Then I ignored the source image -- and my own mantras -- and tried to create interest by dropping a sun and clouded sky in behind my hero...to no avail because it a) cluttered the sky and b) would have forced me to make Kinetic a silhouette...which would be wrong here.
[I also worked on dropping a half-daylight moon into the sky hear without knowing that Josh had a no-moons mandate on the cover!]
Instead, I went back to that source image.
The way I achieved this effect was to paste the image into place over top of it. I used the Distort function under the Move tool (V) to make the original source building fit exactly over the top of the art. This, though, looked a mess. I needed the colors more saturated and blended -- like I dreamed them up with a Photoshop paintbrush on the fly. To achieve this, I used the Paint Daubs filter set at its highest levels.
I colored the windows using a gradient. To figure out the colors for it, I used a weird approach. I painted the whole window section the gunmetal gray that is at the center (cherrypicked from the source image). Then I clicked on the left-most window on the source image, then clicked on its middle image and from that noted a) the shift the selector made on the color field horizontally and b) which way the slider shifted vertically. Then, I went to the foreground color (gunmetal gray) and tried to shift the slider and selector in a similar way for both the right an left sides of the windows. Hope this helps.
I then set to work on the foreground elements (the weathervain, etc) and tried to get them to be separate from the building itself. I was initially stumped.
When stumped, I start messing around with my gimmicks because I'll need to use them eventually and because it keeps me from falling into artist's block. In this case, I dropped in a concrete texture over the building and created a color-hold channel (shameless, obnoxious, and something I ALWAYS do. I invite you to too). While messing with the color holds, I realized that I was thinking about the foreground all wrong. It wasn't just some concrete and limestone. It was an architectural FEATURE. I set to work getting it well-rounded.
1) The marble effect was created by painting white dots 0n their own layer and then squiggling them around using Filter > Liquify
2) The brown lines were not done with color holds but on their own layer using the pen tool, stroked with a brush (this was done to make them glassy-smooth)
3) highlights and shadows on the gilding were done using Multiply and Screen settings under the brush tool set with the background blue as its foreground color.
I dropped in a concrete texture on its own layer and set it to multiply.
At this point I'm starting to feel like I'm closing in on an ending to the piece. In turn, I start fishing through my folders for the Rapid City logo...and that's where the trouble begins:
Josh and Kav have agreed to put the logo at the bottom of the image!
This is unacceptable to me for a variety of reasons, but the main one is this: I just got done c0loring the bottom of the page for the last two days. No way I'm covering it with words. Those need to go up-top. The problem is, the page cuts off just above Kinetic's head.
I'll need to extend the piece vertically.
To do this, I will need to do some trial and error work. Key combos to know are Command-Option-I (Change Image Size) and Command-Option-C (Change Canvas Size) -- along with the classic Command-Option-Z (Edit-Undo) -- to get this reframed.
At this point, I realized that Kav had drawn the artwork to a non-standard cover size, but instead to the dimensions of a comic's interior art. This is generally not a big deal and can be fixed by simply enlarging the artwork to the appropriate dimensions. However, in this case we have no free real estate: Kinetic's fingers stretch all the way to the edge of the live space already...and the first no-no of comics is "never cut off body parts!" Here's what I did.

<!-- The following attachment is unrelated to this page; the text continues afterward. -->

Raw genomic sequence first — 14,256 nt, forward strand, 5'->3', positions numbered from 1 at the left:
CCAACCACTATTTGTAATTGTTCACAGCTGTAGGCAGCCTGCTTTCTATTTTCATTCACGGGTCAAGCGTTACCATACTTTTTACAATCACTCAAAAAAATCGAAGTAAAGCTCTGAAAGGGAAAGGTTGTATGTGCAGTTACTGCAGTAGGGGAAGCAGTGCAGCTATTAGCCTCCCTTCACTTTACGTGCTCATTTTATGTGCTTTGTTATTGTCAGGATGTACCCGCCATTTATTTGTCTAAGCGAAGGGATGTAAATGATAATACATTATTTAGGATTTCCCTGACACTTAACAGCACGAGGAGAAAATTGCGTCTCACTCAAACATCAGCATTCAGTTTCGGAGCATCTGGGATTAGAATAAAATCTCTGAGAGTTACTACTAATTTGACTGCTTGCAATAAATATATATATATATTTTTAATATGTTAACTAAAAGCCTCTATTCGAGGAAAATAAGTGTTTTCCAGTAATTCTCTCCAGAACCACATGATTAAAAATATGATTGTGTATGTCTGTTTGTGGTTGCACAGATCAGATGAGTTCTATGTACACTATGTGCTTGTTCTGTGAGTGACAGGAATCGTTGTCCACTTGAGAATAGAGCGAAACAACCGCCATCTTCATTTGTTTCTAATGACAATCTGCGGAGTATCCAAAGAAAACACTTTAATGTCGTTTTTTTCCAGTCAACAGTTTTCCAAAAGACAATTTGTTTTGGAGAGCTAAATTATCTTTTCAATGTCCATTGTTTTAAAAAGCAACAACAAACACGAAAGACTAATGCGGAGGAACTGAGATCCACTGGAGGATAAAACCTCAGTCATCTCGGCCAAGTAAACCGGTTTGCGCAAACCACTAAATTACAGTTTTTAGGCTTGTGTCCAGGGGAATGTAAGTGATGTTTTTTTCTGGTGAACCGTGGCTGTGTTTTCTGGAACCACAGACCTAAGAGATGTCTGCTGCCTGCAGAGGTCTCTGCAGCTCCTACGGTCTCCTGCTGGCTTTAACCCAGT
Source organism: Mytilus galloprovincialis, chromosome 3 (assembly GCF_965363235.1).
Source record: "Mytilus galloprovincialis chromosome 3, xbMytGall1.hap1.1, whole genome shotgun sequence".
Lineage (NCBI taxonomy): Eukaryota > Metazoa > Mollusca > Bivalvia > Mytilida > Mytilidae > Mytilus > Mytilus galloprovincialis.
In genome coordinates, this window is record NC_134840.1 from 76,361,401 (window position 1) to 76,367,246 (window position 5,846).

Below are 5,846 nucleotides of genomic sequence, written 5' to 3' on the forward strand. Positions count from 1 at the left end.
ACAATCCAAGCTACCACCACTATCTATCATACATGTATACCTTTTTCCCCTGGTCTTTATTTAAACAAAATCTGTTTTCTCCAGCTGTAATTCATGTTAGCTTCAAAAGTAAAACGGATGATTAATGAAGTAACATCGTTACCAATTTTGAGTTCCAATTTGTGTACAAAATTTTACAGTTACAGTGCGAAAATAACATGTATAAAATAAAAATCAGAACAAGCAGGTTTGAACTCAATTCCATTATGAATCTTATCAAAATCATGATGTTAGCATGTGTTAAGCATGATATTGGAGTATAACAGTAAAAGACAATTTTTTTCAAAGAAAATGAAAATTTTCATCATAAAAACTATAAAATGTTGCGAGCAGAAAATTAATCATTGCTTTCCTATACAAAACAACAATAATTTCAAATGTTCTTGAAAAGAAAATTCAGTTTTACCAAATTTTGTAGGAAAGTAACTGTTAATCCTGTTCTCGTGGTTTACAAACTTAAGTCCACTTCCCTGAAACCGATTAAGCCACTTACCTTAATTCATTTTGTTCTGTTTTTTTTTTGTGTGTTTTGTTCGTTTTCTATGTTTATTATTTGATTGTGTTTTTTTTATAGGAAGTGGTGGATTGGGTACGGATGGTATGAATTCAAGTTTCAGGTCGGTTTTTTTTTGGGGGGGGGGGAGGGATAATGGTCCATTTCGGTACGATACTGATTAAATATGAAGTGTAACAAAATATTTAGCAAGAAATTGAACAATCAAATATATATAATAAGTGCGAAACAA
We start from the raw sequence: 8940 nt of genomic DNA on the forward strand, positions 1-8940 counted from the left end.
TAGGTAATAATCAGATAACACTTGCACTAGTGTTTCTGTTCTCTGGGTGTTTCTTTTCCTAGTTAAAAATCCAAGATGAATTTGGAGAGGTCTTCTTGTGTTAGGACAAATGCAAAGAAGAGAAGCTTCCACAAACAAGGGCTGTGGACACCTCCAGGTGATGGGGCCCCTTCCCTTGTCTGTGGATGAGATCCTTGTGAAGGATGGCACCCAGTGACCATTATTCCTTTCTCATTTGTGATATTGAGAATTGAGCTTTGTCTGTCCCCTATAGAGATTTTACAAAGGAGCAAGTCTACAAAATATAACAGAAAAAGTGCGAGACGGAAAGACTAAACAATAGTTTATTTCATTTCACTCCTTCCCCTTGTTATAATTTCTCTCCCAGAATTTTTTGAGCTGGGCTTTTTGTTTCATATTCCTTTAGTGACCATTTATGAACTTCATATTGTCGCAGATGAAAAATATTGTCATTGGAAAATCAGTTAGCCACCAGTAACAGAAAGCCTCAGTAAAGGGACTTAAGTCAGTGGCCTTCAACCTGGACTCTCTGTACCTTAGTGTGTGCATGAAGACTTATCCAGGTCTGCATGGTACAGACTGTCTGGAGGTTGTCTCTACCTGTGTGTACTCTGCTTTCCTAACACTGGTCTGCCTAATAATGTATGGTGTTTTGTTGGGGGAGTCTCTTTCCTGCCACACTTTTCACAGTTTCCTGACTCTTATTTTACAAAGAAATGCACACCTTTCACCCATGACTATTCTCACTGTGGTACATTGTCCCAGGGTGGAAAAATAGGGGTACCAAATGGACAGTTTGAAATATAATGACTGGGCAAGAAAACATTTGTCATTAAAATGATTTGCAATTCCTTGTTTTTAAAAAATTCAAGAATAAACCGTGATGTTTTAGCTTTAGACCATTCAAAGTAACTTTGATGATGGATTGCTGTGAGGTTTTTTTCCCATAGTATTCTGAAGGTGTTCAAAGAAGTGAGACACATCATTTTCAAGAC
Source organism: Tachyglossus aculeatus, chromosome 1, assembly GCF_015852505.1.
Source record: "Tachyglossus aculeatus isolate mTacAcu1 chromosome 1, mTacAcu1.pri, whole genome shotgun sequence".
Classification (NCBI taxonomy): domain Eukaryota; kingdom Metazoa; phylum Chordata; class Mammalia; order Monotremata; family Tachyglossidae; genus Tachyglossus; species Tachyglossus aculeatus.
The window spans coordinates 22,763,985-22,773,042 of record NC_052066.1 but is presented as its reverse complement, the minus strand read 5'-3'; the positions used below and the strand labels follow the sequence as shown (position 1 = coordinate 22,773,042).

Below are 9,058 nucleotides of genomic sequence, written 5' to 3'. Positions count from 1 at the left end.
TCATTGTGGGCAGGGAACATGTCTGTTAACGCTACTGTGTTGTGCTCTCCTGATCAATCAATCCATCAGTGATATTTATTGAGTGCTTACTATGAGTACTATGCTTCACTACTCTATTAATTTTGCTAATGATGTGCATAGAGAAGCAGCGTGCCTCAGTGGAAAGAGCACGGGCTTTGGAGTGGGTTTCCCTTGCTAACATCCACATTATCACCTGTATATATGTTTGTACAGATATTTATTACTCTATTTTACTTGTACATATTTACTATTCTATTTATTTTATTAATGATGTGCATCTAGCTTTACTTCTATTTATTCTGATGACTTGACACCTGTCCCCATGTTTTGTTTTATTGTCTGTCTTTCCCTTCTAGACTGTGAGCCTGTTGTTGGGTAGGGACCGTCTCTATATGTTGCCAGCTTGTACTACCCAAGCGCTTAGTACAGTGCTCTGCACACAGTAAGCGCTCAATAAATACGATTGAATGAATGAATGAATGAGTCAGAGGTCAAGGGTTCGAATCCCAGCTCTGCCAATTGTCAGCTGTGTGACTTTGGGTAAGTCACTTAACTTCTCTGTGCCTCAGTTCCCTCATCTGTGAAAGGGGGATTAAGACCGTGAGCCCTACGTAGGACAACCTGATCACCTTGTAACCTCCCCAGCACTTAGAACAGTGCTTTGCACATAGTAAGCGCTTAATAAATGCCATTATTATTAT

Kav's artwork was drawn at 2016 x 3020 px (that's 6.75" x 10" at 300 dpi to you and me). The safe zone (called "live space") on a comic page that won't get cut off during printing is only 1875 x 2925 px (6.25" x 9.75"). This isn't really a big deal yet, though, because printers use precision presses any more and you can push your artwork all the way to the trim line (where they plan to cut the page) without much worry, which is at 2025 x 3075 px (6.75" x 10.25"). Kav's art -- as is -- fits here nicely, but with no horizontal wiggle. On the vertical, which is where we need the space for the logo, he only has a quarter inch -- and I needed much more than that to fit in the Rapid City logo comfortably.
I would need to do actual drawing to make it work.
The stages of the process are illustrated in this animation. First, I shrunk the image down to a size that would allow for the logo to fit. I was willing to overlap the i and t in City a bit with Kinetic's hand, but no more. Nevertheless, I would need to build onto the original image.
I first built out the needed right-hand side of the cylinder building. This was seemingly not so difficult since I already had the vanishing point in place when I rebuilt the windows on top. However, that sconce/fixture thingy (just to the right of Kinetic's left calf) would need to be repeated again for the image to work...and this was trickier.
I used the Marquee tool to copy and paste the sconce onto a new layer by itself and moved it into the appropriate position. Then is used the Warp function in the Move tool in order to model it as a rotated 3d object. It wasn't quite right, though, so I forced the last bits of it using the Smudge tool set at 100% and full hardness. Once it was arranged the way I wanted, I crisped it up with the Levels applet. I finished up the surrounding areas manually using the brush.
Likewise, extending the bottom left of the building's molding was simply a matter of drawing out the lines using a stroked pen tool. However, to get the marble pattern that Kav put down to carry out, I simply copied and pasted the pattern and cleaned up the joint.
The building at the top left was much more complex to extend and this was largely a product of its lack of vanishing point. When sketching, this is not an issue, but cloning patterns requires precise angles and measurements. In order to make this work, I copied and pasted the building into an entirely new document. This .psd file I made very large so as to accommodate a distant vanishing point. Once I found it, I retroactively redrew all the lines of the building so that they would run to the new edge of the page. I used a pen tool for this, which is the smartest way, I think. Once I found the vanishing point, I put one path anchor there and then simply dragged the opposite anchor to whatever spot lined the path up to the ridge on the building. Once these guidelines were appropriately in place, I simply cloned Kav's textures outward.